An anonymous reader writes with this interesting story about what it's like to work at “Store Number 1,” the CIA's Starbucks. The new supervisor thought his idea was innocent enough. He wanted the baristas to write the names of customers on their cups to speed up lines and ease confusion, just like other Starbucks do around the world. But these aren't just any customers. They are regulars at the CIA Starbucks. "They could use the alias 'Polly-O string cheese' for all I care," said a food services supervisor at the Central Intelligence Agency, asking that his identity remain unpublished for security reasons. "But giving any name at all was making people — you know, the undercover agents — feel very uncomfortable. It just didn't work for this location."
242 comments | about a month ago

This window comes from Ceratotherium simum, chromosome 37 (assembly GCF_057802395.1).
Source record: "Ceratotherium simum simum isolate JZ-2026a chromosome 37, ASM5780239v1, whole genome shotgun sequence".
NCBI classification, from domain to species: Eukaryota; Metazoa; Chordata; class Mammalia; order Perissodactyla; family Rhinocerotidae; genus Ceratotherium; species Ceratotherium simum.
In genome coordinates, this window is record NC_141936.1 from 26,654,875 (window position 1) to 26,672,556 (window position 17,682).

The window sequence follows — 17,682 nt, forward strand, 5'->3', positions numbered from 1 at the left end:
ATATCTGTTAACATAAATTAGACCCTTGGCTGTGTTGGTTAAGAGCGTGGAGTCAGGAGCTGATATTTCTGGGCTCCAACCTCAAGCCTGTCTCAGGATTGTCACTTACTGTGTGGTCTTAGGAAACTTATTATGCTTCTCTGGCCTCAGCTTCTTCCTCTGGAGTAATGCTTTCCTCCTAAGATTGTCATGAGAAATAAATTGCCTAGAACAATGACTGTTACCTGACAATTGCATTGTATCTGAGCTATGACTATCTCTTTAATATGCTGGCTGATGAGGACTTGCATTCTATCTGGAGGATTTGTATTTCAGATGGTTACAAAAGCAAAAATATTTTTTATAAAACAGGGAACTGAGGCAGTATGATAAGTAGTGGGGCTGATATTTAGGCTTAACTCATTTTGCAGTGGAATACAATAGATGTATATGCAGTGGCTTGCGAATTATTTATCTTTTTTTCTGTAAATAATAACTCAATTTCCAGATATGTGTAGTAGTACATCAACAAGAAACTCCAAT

HughPickens.com writes Jason Clenfield writes in Businessweek that tax returns show that a former video game champion and pachinko gambler who goes by the name CIS traded 1.7 trillion yen ($15 Billion) worth of Japanese equities in 2013 — about half of 1 percent of the value of all the share transactions done by individuals on the Tokyo Stock Exchange. The 35-year-old day trader whose name means death in classical Japanese says he made 6 billion yen ($54 Million), after taxes, betting on Japanese stocks last year. The nickname is a holdover from his gaming days, when he used to crush foes in virtual wrestling rings and online fantasy worlds.